Taiwan: a Model for Asian Countries Regarding Same-Sex Marriage

Marriage equality supporters stood outside parliament to celebrate the landmark accomplishment. Source: AFP

On Friday, May 17th, 2019, Taiwan became the first Asian country to legalize same-sex marriage. Two years after the constitutional court ruled that same-sex marriage is legal—and that to define marriage as only between a man and a woman is unconstitutional—the most progressive bill regarding same-sex marriage has passed by 66 to 27 votes. Two other bills that were submitted by conservative lawmakers, were debated but not passed. 

The bill provides homosexual Taiwanese couples with most rights heterosexual couples have, for instance, legally registering as a couple. However, other rights, such as non-biological adoption rights and cross-cultural marriages, are still not fully addressed. 

“For me the outcome today is not 100 percent perfect, but it’s still pretty good for the gay community as it provides legal definition,” a gay pastor, Elias Tseng, told the AFP news agency outside Parliament, among a crowd of around 40,000 supporters, celebrating marriage quality.

Throughout history, Taiwan has been relatively liberal with gay rights—compared with its neighbors—having hosted the biggest annual gay pride parade in the continent. However, this belief is not shared among most Taiwanese, particularly those outside urban areas. 70 percent of voters in Taipei demand to keep the legal definition of marriage limited to between a man and a woman, according to AFP. 

For this reason, Tseng Hsien-ying, president of the Coalition for the Happiness of our Next Generation said, “Democracy is dead.”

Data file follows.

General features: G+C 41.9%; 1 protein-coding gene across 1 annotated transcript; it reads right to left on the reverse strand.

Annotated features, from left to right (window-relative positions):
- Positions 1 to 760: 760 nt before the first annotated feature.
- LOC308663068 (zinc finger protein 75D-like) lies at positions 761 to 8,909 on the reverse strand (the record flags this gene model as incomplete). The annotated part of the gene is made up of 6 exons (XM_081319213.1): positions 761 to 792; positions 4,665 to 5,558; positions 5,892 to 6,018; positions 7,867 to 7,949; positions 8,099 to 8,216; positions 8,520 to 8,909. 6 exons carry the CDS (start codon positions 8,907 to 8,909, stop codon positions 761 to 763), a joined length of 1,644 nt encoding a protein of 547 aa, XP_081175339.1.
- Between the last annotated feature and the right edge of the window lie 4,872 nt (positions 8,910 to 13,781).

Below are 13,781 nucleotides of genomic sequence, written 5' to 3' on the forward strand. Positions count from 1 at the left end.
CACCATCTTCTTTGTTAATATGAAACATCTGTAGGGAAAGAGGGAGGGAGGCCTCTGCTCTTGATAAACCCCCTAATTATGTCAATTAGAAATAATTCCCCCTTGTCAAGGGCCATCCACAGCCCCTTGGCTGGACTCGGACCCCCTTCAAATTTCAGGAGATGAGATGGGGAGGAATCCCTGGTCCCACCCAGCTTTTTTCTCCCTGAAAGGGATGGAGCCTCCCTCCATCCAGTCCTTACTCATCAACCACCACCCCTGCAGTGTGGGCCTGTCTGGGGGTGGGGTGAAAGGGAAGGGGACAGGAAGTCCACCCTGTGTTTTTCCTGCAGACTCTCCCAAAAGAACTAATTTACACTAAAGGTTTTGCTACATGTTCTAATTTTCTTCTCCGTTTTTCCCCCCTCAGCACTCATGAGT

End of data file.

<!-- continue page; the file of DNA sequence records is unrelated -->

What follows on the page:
Despite the criticisms, this accomplishment is praised by other nations in Asia. A Singaporean, Paul Ng, told the BBC that it was “an occasion to celebrate, even though we’re not Taiwanese. It’s a success for us, for all gay people.” Others say this law will raise awareness about the acceptance of same-sex marriage. However, this impact is questionable in other conservative countries, like China, which limit dialogues and portrayals of same-sex relationships. 

Same-sex marriage in China remains illegal, while homosexuality has been decriminalized since 1997. Vietnam decriminalized same-sex marriage in 2015, but no further effort has been made to fully recognize same-sex marriage legally. In Cambodia, no laws have been created regarding the LGBTQ community, though the government discourages discrimination against the community. 

Other more conservative countries, for instance, Brunie had a completely different approach. In April it passed a law that gay sex is punishable by stoning.

In spite of that, the law hopes to inspire the region to alleviate LGBTQ+ struggles. “We hope this landmark vote will generate waves across Asia and offer a much-needed boost in the struggle for equality for LGBTI people in the region,” Annie Huang, Acting Director of Amnesty International Taiwan, said in an article from Amenesty International.

This historic success for the LGBTQ+ community in this region has shown other Asian countries that their enduring culture can also be progressive and diverse.

By Thathiny Tep

Leave a Reply

Your email address will not be published. Required fields are marked *